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What causes chest pain?

2-minute read

Chest pain can be a symptom of many different conditions, some of which are more serious than others. It's best to seek medical attention for any chest pain, to check if it's heart-related.

Common causes of chest pain

Common causes of chest pain include:

  • indigestion or reflux (heartburn) – when stomach acid comes up the food pipe, and causes a burning pain in the chest
  • muscle strains
  • inflammation where the ribs join the breast bone (known as costochondritis)
  • chest infections such as bronchitis and pneumonia
  • pleurisy (inflammation of the tissue lining the lungs)
  • angina – pain caused by poor blood flow to the heart muscle, which usually occurs when the heart has to work harder than usual, for example with exercise, anxiety or high emotion, cold weather, or after eating a large meal. The pain is usually short-lived and eases with rest
  • heart attack – when the blood flow to a part of the heart muscle is blocked. Chest pain caused by a heart attack usually does not go away with rest, and urgent medical attention is necessary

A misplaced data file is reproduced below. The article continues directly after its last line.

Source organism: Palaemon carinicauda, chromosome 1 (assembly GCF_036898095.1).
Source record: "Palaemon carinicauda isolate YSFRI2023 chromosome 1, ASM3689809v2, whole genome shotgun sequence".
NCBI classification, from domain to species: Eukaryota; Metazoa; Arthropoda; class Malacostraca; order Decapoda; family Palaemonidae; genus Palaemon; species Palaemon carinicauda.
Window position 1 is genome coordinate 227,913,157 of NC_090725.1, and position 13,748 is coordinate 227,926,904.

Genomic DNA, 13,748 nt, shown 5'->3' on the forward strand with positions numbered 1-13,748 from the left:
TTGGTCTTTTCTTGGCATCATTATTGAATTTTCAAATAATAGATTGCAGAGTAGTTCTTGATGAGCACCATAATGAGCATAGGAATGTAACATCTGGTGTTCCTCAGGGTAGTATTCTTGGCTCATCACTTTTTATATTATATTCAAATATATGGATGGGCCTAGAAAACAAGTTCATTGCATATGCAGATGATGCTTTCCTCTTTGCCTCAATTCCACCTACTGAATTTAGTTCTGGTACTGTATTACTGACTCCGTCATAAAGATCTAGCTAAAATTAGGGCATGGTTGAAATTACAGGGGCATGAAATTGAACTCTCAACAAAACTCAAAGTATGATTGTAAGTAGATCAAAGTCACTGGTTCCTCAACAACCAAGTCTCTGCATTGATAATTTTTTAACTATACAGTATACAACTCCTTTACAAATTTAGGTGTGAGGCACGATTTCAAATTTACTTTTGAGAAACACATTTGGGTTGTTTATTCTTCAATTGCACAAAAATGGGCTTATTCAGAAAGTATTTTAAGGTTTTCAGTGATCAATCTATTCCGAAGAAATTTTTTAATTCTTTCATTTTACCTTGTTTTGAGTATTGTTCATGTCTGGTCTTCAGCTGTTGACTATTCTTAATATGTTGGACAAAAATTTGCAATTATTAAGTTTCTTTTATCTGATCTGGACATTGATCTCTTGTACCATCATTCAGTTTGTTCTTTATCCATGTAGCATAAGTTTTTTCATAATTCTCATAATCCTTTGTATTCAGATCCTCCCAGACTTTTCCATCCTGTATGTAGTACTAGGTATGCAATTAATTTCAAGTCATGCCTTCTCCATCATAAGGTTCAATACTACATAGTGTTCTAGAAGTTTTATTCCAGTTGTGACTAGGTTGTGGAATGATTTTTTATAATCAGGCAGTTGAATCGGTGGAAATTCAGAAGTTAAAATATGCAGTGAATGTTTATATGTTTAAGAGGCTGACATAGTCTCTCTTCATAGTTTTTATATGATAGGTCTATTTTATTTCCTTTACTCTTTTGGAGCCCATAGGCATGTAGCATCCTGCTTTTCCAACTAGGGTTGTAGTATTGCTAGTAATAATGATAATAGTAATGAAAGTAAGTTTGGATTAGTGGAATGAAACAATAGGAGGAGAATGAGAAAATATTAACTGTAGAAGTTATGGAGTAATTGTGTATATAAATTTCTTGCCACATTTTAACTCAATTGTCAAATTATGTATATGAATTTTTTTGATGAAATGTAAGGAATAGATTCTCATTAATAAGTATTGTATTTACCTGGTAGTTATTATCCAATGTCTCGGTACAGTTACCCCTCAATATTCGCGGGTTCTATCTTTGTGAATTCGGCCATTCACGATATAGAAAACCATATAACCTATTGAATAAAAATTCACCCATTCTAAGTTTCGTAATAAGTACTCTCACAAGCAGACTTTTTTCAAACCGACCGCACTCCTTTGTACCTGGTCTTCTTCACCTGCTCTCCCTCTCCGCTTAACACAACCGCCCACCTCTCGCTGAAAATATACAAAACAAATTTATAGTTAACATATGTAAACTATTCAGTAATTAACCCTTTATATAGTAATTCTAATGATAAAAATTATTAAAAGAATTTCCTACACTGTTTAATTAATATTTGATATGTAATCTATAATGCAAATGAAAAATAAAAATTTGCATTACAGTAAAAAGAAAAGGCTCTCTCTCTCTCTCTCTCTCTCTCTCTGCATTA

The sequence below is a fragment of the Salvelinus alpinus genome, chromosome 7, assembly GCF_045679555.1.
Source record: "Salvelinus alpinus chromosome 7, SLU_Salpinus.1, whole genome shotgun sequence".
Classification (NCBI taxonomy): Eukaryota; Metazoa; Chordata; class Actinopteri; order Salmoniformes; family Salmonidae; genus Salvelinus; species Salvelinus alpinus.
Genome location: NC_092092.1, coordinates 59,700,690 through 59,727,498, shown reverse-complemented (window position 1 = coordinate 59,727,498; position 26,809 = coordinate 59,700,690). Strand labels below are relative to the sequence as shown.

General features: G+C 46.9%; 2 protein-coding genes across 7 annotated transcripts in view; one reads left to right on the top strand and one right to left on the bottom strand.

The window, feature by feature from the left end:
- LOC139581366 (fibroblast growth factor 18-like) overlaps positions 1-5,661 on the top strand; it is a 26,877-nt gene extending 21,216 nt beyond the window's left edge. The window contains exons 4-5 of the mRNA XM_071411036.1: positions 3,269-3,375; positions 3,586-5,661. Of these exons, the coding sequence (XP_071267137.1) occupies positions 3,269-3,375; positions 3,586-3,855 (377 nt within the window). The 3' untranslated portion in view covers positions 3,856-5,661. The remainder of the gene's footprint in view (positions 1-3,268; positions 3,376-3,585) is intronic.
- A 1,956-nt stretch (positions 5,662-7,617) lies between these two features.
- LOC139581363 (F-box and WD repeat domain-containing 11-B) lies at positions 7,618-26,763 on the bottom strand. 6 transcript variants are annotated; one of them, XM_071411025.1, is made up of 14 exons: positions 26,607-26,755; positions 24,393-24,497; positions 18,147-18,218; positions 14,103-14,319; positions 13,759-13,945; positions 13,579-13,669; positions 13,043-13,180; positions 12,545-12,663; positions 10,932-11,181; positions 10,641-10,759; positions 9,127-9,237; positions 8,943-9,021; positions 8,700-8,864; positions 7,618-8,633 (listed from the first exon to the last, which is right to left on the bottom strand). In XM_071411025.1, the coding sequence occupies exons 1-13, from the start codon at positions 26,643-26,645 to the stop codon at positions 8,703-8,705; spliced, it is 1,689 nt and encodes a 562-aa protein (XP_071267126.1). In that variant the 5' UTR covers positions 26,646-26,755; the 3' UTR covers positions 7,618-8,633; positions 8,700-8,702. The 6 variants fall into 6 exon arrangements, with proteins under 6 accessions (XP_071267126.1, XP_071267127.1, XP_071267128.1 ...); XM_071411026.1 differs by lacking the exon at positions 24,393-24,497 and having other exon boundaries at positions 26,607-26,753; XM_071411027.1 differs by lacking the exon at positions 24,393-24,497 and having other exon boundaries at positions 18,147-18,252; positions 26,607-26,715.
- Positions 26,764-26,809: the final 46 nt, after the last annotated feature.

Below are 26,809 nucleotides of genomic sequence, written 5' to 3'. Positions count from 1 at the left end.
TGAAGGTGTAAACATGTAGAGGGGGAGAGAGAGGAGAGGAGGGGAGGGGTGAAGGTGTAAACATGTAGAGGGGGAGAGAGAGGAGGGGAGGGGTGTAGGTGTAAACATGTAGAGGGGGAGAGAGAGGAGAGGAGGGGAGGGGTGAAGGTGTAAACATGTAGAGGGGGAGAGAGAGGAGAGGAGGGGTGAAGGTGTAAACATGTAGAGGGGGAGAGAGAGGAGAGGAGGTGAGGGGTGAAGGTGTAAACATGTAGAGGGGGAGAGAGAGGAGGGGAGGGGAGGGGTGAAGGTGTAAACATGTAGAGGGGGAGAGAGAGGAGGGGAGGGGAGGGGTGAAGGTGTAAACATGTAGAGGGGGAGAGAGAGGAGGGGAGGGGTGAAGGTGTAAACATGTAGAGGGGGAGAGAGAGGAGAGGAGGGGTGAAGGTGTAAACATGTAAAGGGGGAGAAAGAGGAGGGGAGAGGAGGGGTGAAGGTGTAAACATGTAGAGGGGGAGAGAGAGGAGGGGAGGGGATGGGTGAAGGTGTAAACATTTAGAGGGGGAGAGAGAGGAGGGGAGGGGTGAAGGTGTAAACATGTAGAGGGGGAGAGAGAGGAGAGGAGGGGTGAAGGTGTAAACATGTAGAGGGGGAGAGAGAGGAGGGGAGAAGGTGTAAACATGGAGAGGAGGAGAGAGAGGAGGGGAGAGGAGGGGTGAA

• anxiety or panic attack. This may also cause dizziness, heart palpitations, sweating and breathlessness and can last up to 20 minutes.

Less common causes of chest pain include:

  • shingles (herpes zoster) – an infection that typically causes pain, before a skin rash appears
  • mastitis, usually caused by a breast infection related to breastfeeding
  • inflammation of the gallbladder
  • a stomach ulcer
  • a pulmonary embolism – a blockage in the blood vessel that carries blood from the heart to the lungs. You may have sharp, stabbing chest pain that is worse when you breathe in
  • pericarditis – inflammation of the sac surrounding your heart.

Not sure what to do next?

If you are still concerned about your chest pain, why not use healthdirect’s online Symptom Checker to get advice on when to seek medical attention.

The Symptom Checker guides you to the next appropriate healthcare steps, whether it’s self care, talking to a health professional, going to a hospital or calling triple zero (000).

Last reviewed: July 2017

Need more information?

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